Water is a commons - No one holds the right to destroy
8,329 Oil and Gas Spills
The New Mexico State Fracking Spills Map map locates every oil and gas spill that has been reported to the NMOCD since 2011. The River Healers designed this map as a public resource to not only visualize widespread fracking spills but to arm New Mexico citizens with a transparent tool to determine health and water security risks. Flip through the filters to see where spills have occurred on federal, tribal, or private property and to determine which river or stream bed was most impacted.
What we learned from the map is that New Mexico has had over 8,000 oil and gas spills since 2011. This is thousands more than publicly reported by the US Environmental Protection Agency. In 2016 alone 1,310 spills were reported. The River Healers are now looking at the map data more closely to determine which fracking wells have had reoccurring spills, which operators are most responsible for these spills, and where watchdog citizens can focus their time monitoring for water violations.
It is now clearer than ever that fracking industries such as WPX and Western Refining have been lying to the New Mexico public by claiming fracking as a clean and safe energy industry. The amount of oil and gas spills that continue to occur in New Mexico exposes a negligent industry that is clearly compromising water security. The number of spills continuing to happen under loose regulations is ample reason for the state to suspend all future lease negotiations, especially in culturally sacred areas such as Chaco Canyon.
We would like to mention the many organizations and local citizens that worked with the River Healers to put this map together. Thanks to Western Priorities, Santa Fe Art Institute, New Mexico Oil and Gas Conservation Division, Nicholas Institute for Environmental Policy Solutions, Duke University, Environmental Policy Initiative, Harvard Law School, Florida State University College of Law, and The Nature Conservancy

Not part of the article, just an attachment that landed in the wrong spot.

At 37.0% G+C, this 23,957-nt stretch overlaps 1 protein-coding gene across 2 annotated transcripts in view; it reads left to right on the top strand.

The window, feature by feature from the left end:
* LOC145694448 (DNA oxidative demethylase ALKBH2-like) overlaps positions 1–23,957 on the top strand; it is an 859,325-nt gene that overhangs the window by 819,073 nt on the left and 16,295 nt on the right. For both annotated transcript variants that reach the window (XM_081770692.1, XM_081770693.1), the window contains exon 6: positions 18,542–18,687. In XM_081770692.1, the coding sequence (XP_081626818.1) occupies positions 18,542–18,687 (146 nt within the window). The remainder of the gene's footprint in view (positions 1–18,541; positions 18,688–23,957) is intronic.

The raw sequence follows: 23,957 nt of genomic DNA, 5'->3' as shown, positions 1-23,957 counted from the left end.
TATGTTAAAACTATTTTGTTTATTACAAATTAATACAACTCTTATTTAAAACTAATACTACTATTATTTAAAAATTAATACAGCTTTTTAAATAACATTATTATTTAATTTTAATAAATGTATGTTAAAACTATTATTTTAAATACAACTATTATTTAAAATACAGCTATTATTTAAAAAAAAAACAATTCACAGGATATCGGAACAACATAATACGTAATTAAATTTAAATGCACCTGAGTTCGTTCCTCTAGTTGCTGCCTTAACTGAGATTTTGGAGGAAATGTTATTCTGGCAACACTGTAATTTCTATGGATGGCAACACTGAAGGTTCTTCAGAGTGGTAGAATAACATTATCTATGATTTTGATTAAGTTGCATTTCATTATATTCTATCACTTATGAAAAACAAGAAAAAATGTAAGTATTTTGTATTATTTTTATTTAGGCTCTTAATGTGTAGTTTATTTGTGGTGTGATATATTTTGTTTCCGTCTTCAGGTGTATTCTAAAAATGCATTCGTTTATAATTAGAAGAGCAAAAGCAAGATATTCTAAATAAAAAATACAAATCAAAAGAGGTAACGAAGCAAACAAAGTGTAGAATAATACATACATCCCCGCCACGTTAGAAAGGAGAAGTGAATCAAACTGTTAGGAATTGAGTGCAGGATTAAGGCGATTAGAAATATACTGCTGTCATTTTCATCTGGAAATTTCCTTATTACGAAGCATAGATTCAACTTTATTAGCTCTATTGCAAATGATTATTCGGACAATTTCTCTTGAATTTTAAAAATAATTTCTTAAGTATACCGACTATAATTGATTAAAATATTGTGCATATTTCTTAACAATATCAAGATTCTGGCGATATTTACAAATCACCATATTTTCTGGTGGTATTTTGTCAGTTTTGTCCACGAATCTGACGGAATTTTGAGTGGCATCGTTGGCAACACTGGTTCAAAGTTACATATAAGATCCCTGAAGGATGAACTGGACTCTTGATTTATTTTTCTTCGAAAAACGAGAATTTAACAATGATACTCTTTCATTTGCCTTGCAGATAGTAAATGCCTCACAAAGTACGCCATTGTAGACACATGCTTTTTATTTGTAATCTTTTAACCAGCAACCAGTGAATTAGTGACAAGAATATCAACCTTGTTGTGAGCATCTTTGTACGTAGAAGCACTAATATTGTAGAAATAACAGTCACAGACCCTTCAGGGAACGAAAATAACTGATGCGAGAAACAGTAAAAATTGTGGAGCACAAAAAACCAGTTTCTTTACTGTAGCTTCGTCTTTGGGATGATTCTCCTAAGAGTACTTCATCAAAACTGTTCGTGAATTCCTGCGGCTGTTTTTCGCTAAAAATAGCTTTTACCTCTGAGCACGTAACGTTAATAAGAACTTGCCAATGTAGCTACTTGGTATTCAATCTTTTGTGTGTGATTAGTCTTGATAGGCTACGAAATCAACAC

Stay on guard watchdogs - The River Healers will continue to update this map with new fracking spills.
Data and oil and gas spill references cited from New mexico Oil and Gas Conservation Division and the Unconventional Oil and Gas Spills: Risks, Mitigation Priorities, and State Reporting Requirements
Environ. Sci. Technol., Article ASAP DOI: 10.1021/acs.est.6b05749 Publication Date (Web): February 21, 2017 Copyright © 2017 American Chemical Society † Nicholas Institute for Environmental Policy Solutions, Duke University, 2111 Campus Drive, Durham North Carolina 27708, United States, ‡ Environmental Policy Initiative, Harvard Law School, #4123 Wasserstein Hall, Cambridge, Massachusetts 02138, United States § Florida State University College of Law, 424 W. Jefferson Street, Tallahassee, Florida 32306, United States ∥ The Nature Conservancy, 1101 West River Parkway, Suite 200, Minneapolis, Minnesota 55415, United States ⊥ U.S. Geological Survey, Leetown Science Center, Kearnevsville, West Virginia 25430, United States # The Nature Conservancy, Global Lands Team, 117 E. Mountain Avenue, Suite 201, Fort Collins, Colorado 80524, United States ∇ Bureau of Economic Geology, Jackson School of Geosciences, The University of Texas at Austin, 10100 Burnet Road, Building 130, Austin, Texas 78758, United States ○ Department of Biology, University of Central Arkansas, 201 Donaghey Avenue, Conway, Arkansas 72035, United States ◆ The Nature Conservancy, African Program, University of Cincinnati, Department of Biological Sciences, 820G Rieveschl Hall, Cincinnati, Ohio 45221, United States ¶ School of Forestry and Environmental Studies, Yale University, 195 Prospect St., New Haven, Connecticut 06511, United States
Data and information for non-commercial use. Credit cited sources.
NM Fracking Map - FracTracker Alliance
This map locates active fracking wells in New Mexico. Thanks to FracTracker for creating this great watchdogging resource. Flip through the filters to see wells near you and change the map base to view with satellite imagery and street names.